President Obama is determined to establish the U.S. as “the world’s leading exporter of renewable energy,” but it seems that he may face some stiff competition from a familiar source. According to a recent article in the New York Times, China has established itself as the early leader in the race to become the dominant producer of green energy alternatives, a significant obstacle to U.S.-based firms hoping to capitalize on increased focus on the development of alternative energy sources.
China has already made significant progress in developing sustainable solar energy sources, and seems hell bent on keeping a leg up on the rest of the world. In the last year, Chinese companies have helped to push down the price of solar panels by nearly 50%, and there are reports that they are currently selling panels on the American market at less than cost in an attempt to build market share and put pressure on potential competitors.
The Obama administration has pledged to support the development of clean energy initiatives in the U.S., offering various tax incentives to equipment manufacturers. But the assistance provided by the U.S. will likely pale in comparison to the perks being offered by the Chinese government to companies there. According to the Times:
Since March, Chinese governments at the national, provincial and even local level have been competing with one another to offer solar companies ever more generous subsidies, including free land, and cash for research and development. State-owned banks are flooding the industry with loans at considerably lower interest rates than available in Europe or the United States.
Despite major breakthroughs in technology, solar energy is still significantly more expensive to generate than energy from traditional sources (such as coal and oil) and even many alternative sources (such as wind). And the hurdles remaining before solar power could be widely used around the globe will be difficult to overcome.
One major hurdle for Chinese solar energy equipment manufacturer: the U.S. stimulus plan requires that any construction project receiving government funds must buy materials, including solar panels, from countries that have signed the WTO’s agreement on free trade in government procurement. To skirt this restriction, Chinese companies are expected to begin building solar energy plants in the U.S. within the next 12 months.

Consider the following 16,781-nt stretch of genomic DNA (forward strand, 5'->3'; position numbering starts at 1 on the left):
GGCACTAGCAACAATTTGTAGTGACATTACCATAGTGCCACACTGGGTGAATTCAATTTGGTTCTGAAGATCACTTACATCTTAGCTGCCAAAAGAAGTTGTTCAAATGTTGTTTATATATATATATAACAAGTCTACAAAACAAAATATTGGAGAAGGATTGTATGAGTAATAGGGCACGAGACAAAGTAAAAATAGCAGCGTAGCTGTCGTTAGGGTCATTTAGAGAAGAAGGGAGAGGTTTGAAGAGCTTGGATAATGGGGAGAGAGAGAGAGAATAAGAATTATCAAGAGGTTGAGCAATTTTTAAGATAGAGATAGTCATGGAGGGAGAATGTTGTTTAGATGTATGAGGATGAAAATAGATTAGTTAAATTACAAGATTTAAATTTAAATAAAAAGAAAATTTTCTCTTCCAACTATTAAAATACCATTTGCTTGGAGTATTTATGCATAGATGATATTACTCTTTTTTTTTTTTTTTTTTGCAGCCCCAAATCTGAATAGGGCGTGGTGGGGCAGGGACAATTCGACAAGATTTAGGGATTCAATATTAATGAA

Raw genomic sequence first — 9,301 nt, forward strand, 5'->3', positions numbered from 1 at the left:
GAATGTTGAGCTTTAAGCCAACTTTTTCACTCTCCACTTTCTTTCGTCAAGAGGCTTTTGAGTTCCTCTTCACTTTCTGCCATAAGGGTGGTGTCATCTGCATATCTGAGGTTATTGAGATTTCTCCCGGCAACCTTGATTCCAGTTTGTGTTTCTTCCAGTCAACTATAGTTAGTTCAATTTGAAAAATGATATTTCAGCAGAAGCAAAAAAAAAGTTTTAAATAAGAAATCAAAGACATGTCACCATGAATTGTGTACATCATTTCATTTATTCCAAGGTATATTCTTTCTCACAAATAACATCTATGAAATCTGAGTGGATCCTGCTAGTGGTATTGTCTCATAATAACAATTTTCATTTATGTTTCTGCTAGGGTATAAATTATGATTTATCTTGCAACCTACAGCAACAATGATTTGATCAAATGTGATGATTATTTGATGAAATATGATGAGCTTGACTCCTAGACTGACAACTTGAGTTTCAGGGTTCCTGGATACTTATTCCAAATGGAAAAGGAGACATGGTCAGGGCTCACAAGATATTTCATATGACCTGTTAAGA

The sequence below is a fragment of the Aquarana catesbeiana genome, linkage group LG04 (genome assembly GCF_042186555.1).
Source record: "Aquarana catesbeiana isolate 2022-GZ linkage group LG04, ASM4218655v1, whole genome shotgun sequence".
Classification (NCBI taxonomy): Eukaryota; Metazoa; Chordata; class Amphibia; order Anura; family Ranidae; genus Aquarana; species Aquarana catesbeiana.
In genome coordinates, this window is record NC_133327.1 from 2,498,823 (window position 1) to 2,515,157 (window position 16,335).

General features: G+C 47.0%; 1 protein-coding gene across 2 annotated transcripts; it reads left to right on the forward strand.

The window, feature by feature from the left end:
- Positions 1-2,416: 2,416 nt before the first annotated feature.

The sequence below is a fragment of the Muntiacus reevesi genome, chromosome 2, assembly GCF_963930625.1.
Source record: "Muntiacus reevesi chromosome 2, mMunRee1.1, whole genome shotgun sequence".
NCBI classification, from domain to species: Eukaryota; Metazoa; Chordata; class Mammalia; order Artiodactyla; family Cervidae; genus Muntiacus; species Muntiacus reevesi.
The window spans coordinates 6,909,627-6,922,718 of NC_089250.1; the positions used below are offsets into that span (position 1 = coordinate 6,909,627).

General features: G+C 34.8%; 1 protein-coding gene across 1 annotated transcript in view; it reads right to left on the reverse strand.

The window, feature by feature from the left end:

Despite the commitments of the current administration, catching China in the solar energy industry is a daunting task. Fueled by cheap labor and generous government support, it seems very plausible that U.S. companies will become consumers of solar products, not producers. The “green economy” that we’ve been promised is putting down some pretty strong roots halfway around the world.
ETF Plays On Solar Energy
Solar energy has still not been proven as a viable and sustainable technology. And there will likely be many more twists in this story in coming months and years as U.S. and German companies continue to forge ahead with plans to develop efficient solar energy products. Fortunately for ETF investors, there are two exchange-traded products currently on the market that offer exposure to global solar energy benchmarks, including significant allocations to both Chinese and U.S. firms:
- Market Vectors Solar Energy ETF (KWT): The U.S. (35%), China (28%), and Germany (27%) account for the vast majority of KWT’s holdings. KWT has lost nearly two-thirds of its value over the last year, but has shown strong gains in recent months. This ETF has an expense ratio of 0.65%.
- Claymore/MAC Global Solar Energy ETF (TAN): For those investors bullish on the solar energy sector but concerned that China will outpace the U.S. in the race to become the world’s dominant green energy player, TAN may also be an appealing ETF play. This fund (which Claymore president Christian Magoon recently discussed with ETF Database) is the first ETF to focus on the global solar energy. Similar to KWT, TAN’s holdings are concentrated in China (30%), the U.S. (30%), and Germany (27%). TAN has a similar one-year performance (-67%) and expense ratio (0.65%) as the Market Vectors fund.
Disclosure: No positions at time of writing.